Handling Medical Emergencies in the Aesthetic Medical Practice

While aesthetics is a relatively low risk branch of medicine, it is important to have a clinic protocol in place in the unlikely event of a medical emergency.

In this day and age there seems to be an injectables clinic on every corner and in every shopping mall. It’s easy to lose sight of the fact that these treatments are medical procedures and should be performed in medical spaces, by medical professionals. As such professionals, we have a responsibility to our patients to ensure we have a protocol in place in the event a ‘Medical Emergency’ does occur. As ‘Medical Professionals’ we must be able to immediately institute what can be simple, but life saving interventions.

Yes, it may be more than a few years since we were at medical school or nursing school, but we should be able to draw on the basic life saving skills that we learnt there, as well as follow a straightforward protocol that has been put in place well in advance of any such occurrence.

So, what are the simple medical emergencies that we should be prepared for – and be able to handle in our cosmetic practices? This is my list of the most common occurrences:

1. Anaphylaxis
2. Asthma
3. Cardiac arrest
4. Epileptic seizure
5. Hypoglycaemia
6. Stroke
7. Syncope
8. Simple eye injuries

The next question to ask ourselves is what do I need to deal with these emergencies? I have divided the list into three broad categories: equipment, drugs and knowledge. The equipment every clinic should have includes a basic kit which contains: a stethoscope, a 1L bag of normal saline, a volumatic spacer and a blood pressure machine. For those clinics wanting a more advanced kit, you could add a bag valve mask, a selection of airway adjuncts (oropharyngeal, nasopharyngeal airways), an oxygen cylinder, a pulse oximeter, the ability to obtain IV access, a blood glucose monitor and an automated de brillation device. It is worth the expense to have these basic items on hand.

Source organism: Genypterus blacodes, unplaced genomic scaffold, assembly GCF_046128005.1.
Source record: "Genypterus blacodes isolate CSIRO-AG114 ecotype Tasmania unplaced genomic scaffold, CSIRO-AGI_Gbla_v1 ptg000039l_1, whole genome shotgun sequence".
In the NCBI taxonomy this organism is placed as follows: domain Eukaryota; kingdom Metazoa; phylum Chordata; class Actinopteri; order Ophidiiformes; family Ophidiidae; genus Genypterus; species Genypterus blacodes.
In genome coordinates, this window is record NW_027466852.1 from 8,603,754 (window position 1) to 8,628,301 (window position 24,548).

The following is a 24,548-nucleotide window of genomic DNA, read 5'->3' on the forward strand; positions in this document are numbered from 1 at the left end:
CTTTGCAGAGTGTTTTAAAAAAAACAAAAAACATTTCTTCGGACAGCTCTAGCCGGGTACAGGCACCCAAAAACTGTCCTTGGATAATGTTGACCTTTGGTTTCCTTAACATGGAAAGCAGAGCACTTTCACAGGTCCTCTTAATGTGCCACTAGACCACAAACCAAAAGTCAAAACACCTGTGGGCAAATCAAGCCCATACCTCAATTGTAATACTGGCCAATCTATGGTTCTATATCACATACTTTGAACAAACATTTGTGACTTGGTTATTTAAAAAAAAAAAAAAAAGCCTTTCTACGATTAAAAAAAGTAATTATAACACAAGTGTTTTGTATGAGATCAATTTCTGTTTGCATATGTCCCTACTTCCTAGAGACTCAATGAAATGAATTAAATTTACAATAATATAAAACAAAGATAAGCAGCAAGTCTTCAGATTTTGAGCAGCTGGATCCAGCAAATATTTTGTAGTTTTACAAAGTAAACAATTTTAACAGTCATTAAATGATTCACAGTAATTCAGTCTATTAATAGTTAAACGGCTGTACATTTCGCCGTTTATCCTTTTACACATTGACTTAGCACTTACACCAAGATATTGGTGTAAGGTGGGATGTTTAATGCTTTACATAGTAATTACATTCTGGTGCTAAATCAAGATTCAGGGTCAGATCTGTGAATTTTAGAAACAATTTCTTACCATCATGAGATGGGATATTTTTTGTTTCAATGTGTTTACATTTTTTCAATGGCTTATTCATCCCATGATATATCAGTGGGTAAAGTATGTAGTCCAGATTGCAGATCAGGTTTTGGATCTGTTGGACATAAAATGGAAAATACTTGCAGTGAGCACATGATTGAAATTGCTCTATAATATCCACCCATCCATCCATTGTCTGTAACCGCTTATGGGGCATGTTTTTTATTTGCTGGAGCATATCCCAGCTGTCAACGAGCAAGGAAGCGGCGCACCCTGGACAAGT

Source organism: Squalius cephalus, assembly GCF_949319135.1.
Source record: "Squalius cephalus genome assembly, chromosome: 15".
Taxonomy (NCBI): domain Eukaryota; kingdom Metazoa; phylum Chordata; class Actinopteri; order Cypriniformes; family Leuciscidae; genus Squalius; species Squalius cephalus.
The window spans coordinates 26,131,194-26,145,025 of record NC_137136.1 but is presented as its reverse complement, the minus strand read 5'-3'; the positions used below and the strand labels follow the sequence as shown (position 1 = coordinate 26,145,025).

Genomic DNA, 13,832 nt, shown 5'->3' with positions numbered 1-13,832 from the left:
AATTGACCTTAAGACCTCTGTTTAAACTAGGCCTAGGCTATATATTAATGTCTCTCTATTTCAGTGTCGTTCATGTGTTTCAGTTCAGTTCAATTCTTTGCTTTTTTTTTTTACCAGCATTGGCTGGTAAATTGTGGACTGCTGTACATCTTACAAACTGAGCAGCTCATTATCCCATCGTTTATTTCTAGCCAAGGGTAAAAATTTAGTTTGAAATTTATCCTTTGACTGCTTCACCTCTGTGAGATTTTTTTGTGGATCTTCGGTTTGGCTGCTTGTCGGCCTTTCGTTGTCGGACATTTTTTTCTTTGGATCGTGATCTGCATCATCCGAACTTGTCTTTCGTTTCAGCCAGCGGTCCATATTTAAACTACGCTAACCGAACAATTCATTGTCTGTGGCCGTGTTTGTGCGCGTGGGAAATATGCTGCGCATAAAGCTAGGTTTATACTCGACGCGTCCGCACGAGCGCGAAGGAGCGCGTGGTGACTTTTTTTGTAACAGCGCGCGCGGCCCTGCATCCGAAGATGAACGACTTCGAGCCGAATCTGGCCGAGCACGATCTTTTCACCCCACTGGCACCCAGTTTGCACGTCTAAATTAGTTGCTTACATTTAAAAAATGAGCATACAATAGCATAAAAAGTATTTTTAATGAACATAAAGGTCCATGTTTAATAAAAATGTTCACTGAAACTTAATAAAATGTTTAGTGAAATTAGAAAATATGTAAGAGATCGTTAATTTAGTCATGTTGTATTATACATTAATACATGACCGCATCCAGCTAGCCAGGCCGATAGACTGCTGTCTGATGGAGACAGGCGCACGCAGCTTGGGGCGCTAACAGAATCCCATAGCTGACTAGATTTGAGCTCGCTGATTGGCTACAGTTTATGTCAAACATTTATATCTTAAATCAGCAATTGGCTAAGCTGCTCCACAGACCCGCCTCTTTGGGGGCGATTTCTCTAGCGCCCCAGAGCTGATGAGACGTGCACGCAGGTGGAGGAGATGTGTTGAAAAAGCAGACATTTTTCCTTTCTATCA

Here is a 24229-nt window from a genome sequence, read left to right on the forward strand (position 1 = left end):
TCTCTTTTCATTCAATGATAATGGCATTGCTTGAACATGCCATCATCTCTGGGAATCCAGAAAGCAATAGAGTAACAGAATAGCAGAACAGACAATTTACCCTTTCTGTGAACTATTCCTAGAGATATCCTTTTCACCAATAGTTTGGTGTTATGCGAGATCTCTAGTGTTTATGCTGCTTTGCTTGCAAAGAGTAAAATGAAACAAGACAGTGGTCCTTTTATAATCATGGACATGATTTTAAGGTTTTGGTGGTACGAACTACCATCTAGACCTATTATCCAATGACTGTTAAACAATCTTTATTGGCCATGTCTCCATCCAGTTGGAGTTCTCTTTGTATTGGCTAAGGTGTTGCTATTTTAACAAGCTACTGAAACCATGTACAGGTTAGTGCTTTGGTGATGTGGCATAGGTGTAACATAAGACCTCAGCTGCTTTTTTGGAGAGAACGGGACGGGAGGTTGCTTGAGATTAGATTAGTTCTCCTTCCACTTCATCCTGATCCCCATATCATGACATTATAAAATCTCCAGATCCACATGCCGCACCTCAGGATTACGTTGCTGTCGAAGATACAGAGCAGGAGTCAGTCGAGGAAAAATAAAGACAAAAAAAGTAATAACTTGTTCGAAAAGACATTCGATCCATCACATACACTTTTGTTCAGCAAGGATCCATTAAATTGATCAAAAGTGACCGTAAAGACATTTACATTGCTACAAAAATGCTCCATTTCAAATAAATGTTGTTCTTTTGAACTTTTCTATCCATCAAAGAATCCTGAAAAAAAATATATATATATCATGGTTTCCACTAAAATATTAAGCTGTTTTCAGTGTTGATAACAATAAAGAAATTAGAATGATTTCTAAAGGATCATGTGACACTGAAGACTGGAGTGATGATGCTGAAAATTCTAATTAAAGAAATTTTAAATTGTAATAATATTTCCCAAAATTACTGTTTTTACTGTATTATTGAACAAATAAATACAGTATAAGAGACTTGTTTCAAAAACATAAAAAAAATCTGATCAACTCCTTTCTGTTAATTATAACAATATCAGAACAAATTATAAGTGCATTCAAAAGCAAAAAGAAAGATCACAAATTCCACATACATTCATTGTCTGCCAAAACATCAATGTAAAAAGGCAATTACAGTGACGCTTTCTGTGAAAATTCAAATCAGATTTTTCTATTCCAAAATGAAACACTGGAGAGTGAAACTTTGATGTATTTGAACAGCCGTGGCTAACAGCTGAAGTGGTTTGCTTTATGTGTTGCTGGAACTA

When it comes to drugs, all doctors have access to the PBS government funded ‘doctors bag’ prescription, where they can obtain for free an extensive list of emergency drugs. I would suggest each clinic stocking at the very least: adrenaline, aspirin, glucagon, glyceryl trinitrate, midazolam and a short acting beta agonist such as salbutamol.

Armed with these drugs and the basic medical equipment listed above, plus the knowledge of basic life support procedures, a couple of airway manoeuvres along with knowing how to place someone in the recovery position, we are ready to save lives and avert the emergency.

Obviously, I am not suggesting you manage the whole case on your own in your clinic; but to initiate life saving treatment while you wait for the ambulance to arrive will save precious time – and possibly loss of life.

As an Emergency Physician and a Cosmetic Physician I have developed a course, in association with Monash University, The Alfred Emergency and Trauma Center, and the Dermatology Institute of Victoria so that we can refresh our core medical knowledge with regards to common medical emergencies, allowing us to create a safer medical space in which we practice our craft.

The next course will be held Monday 7th October and you can register here. AMP